In BC, licensed real estate professionals must:
- give consumers information about commissions and fees
- inform consumers of the duties and responsibilities owed to clients and unrepresented parties
- inform unrepresented consumers of the risks of dealing with a real estate professional who is representing another party to the transaction
- only work for either the buyer or the seller in a real estate transaction.
Yes. You may choose to be unrepresented rather than working with a licensee.
Before making that decision, you should consider the risks of remaining unrepresented, and the potential benefits of having a real estate professional represent your interests in a trade in real estate.
Q: I want to look at a couple of homes with a licensee. But I am not sure if I want a client relationship or if I want to be an unrepresented buyer. Do I have to decide right away?
It is up to you and the real estate professional you are working with to decide whether you wish to enter a client relationship. The real estate professional is not obliged to provide you with services (such as showing you homes) if you have not yet decided whether you wish to be their client.
In BC, real estate professionals cannot represent two or more clients in the same transaction whose interests are in conflict, except in the rarest of circumstances. For example, a property seller and a prospective buyer for that property. Representing two clients whose interests are in conflict is called dual agency. The practice of dual agency was prohibited in BC in 2018.
The practice of dual agency raised a number of concerns for consumers, including that:
- a real estate professional may not be able to be completely loyal and impartial to two clients with competing interests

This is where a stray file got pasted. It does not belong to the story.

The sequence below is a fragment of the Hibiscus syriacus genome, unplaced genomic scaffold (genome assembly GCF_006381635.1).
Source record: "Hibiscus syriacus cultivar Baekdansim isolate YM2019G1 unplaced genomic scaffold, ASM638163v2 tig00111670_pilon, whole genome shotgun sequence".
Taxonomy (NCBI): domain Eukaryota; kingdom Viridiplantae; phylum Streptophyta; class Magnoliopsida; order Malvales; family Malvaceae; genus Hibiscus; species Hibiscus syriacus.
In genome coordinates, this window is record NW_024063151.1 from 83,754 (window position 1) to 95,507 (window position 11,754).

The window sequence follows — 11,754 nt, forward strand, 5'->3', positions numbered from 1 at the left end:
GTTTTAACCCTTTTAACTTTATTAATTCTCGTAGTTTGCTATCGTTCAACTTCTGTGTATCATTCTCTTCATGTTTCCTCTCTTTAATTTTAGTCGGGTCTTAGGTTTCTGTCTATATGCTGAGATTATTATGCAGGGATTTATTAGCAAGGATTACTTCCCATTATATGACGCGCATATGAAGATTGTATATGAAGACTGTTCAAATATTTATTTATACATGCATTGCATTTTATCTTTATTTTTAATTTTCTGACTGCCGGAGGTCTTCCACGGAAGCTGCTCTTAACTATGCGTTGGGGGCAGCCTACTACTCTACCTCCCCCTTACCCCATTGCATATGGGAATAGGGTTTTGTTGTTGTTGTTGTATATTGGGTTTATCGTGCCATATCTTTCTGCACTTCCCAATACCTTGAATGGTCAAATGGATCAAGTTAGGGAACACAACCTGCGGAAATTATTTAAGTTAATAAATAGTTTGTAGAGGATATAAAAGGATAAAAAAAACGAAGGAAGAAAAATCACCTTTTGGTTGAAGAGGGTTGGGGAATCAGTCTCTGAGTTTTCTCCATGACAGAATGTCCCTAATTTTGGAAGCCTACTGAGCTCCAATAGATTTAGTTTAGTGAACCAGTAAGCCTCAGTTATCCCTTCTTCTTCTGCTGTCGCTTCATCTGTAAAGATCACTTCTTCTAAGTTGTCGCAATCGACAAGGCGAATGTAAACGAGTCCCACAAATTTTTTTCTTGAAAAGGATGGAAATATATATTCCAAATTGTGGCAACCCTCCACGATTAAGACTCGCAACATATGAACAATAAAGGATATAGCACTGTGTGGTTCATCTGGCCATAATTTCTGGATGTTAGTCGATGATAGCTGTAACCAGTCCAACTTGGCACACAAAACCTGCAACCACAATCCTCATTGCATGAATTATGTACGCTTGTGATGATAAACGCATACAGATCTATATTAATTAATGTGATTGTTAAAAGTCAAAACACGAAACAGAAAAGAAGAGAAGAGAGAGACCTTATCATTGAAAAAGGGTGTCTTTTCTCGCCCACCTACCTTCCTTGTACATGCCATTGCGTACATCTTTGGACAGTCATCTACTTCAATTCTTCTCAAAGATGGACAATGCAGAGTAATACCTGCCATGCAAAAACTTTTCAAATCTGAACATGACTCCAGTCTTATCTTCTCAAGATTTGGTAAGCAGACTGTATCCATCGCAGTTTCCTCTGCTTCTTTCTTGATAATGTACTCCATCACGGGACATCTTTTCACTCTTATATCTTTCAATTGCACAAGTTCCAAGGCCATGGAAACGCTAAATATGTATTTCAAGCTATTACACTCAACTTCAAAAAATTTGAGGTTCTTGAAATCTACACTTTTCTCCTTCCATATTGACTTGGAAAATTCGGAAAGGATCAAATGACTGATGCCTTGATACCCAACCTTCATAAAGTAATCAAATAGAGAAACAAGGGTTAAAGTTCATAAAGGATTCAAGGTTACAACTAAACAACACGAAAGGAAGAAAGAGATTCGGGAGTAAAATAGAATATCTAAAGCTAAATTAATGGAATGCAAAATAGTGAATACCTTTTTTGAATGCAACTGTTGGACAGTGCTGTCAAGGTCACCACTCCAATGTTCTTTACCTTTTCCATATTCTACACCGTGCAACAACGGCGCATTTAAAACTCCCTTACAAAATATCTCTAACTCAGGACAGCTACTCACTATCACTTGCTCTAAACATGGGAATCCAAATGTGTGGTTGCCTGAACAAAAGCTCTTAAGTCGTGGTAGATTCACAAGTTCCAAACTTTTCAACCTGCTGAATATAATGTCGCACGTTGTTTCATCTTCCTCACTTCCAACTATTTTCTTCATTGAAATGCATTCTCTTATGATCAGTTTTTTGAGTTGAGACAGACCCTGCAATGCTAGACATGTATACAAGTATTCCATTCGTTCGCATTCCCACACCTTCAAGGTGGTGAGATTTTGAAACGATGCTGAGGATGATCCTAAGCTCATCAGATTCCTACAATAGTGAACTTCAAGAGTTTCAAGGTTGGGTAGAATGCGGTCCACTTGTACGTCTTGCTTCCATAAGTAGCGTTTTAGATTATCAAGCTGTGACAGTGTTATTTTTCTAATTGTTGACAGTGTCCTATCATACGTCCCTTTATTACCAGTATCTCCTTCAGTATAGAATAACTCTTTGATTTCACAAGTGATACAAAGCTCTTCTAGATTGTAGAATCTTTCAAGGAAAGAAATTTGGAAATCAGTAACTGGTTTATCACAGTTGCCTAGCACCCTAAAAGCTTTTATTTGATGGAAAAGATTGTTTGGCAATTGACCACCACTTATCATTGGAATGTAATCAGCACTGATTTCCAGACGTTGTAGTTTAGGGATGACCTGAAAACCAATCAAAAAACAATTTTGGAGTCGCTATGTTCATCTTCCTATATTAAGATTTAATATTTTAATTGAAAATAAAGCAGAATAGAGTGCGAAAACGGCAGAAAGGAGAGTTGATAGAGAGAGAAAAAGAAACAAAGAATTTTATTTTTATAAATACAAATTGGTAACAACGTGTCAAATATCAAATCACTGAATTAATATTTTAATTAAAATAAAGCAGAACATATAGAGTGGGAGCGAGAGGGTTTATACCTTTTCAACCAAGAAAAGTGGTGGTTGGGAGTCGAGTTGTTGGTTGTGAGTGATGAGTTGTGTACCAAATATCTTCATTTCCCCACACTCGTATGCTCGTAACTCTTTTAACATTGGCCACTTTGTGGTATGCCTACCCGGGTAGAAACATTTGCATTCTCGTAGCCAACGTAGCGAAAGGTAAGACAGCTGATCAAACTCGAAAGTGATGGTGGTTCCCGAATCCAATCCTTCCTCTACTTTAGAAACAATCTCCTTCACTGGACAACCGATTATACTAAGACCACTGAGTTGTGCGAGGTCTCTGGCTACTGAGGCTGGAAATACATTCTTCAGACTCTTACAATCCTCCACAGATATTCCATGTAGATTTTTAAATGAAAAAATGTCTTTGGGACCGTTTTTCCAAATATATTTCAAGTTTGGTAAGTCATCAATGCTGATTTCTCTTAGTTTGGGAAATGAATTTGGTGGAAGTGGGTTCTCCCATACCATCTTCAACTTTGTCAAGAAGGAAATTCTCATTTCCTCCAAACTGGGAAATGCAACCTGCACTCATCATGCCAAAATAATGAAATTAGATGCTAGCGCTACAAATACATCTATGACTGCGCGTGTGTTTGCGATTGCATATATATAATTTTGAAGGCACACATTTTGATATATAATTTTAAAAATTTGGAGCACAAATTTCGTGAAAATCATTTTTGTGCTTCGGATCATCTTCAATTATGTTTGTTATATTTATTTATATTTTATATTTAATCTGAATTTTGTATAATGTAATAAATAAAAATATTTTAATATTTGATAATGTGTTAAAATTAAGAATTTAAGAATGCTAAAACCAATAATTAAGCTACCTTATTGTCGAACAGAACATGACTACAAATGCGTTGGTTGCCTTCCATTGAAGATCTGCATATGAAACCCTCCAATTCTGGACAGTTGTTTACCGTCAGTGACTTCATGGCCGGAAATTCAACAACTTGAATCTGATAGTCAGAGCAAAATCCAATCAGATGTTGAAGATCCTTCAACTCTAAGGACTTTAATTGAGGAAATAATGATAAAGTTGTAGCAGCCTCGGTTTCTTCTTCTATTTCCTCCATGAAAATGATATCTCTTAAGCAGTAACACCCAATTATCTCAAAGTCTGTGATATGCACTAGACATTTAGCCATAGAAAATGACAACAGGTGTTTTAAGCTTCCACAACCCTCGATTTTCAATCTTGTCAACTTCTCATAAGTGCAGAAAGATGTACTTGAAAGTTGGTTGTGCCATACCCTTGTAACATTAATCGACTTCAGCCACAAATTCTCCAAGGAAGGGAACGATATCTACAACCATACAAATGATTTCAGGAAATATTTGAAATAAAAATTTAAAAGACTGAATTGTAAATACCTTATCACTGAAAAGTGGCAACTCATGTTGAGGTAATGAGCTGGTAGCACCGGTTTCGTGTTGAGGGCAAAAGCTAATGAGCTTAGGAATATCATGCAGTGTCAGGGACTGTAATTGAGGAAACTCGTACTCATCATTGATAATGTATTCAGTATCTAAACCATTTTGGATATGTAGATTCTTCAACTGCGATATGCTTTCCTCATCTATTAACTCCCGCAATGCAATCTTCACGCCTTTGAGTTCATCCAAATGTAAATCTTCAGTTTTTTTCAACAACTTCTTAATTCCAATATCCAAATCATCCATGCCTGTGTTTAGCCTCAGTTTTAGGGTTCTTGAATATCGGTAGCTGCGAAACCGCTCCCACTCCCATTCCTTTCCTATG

- a real estate professional may not be able to properly advise those clients without improperly disclosing their confidential information to each other
- a real estate professional acting as a dual agent might prioritize his or her own interest in earning the whole commission, rather than acting in the best interest of his or her clients.
For these reasons, in 2016 an Independent Advisory Group on real estate regulation in BC recommended that limited dual agency be prohibited in BC. In 2018 the Superintendent of Real Estate prohibited limited dual agency, except in very limited circumstances.
Q: I have been working with a real estate professional for six months trying to buy a home. I came across one of his listings, and I am interested in making an offer. I want him to represent me but he says he can’t, because dual agency is no longer allowed. Why can’t I work with him anymore?
Real estate professional are no longer allowed to engage in dual agency, except in very specific circumstances. Your real estate professional cannot represent both you (the buyer) and the seller in the same transaction.
However, you can choose a different real estate professional to represent you going forward. Your real estate professional can suggest names of other real estate professional who may be able to assist you.
On January 1, 2006, strata management became an activity for which a real estate licence is required and the conduct of licensed strata managers became subject to the requirements of the Real Estate Services Act, over which the Real Estate Council has jurisdiction. However, the Strata Property Act, the legislation that governs the rights and obligations of strata corporations, strata councils and strata owners, remains a self-administered statute and there are no enforcement provisions for the Government of BC or the Real Estate Council. Under the Strata Property Act, it is up to the owners themselves, with the possible assistance of the courts or an arbitrator and/or mediator, to resolve disputes and ensure compliance with the provisions of the Strata Property Act.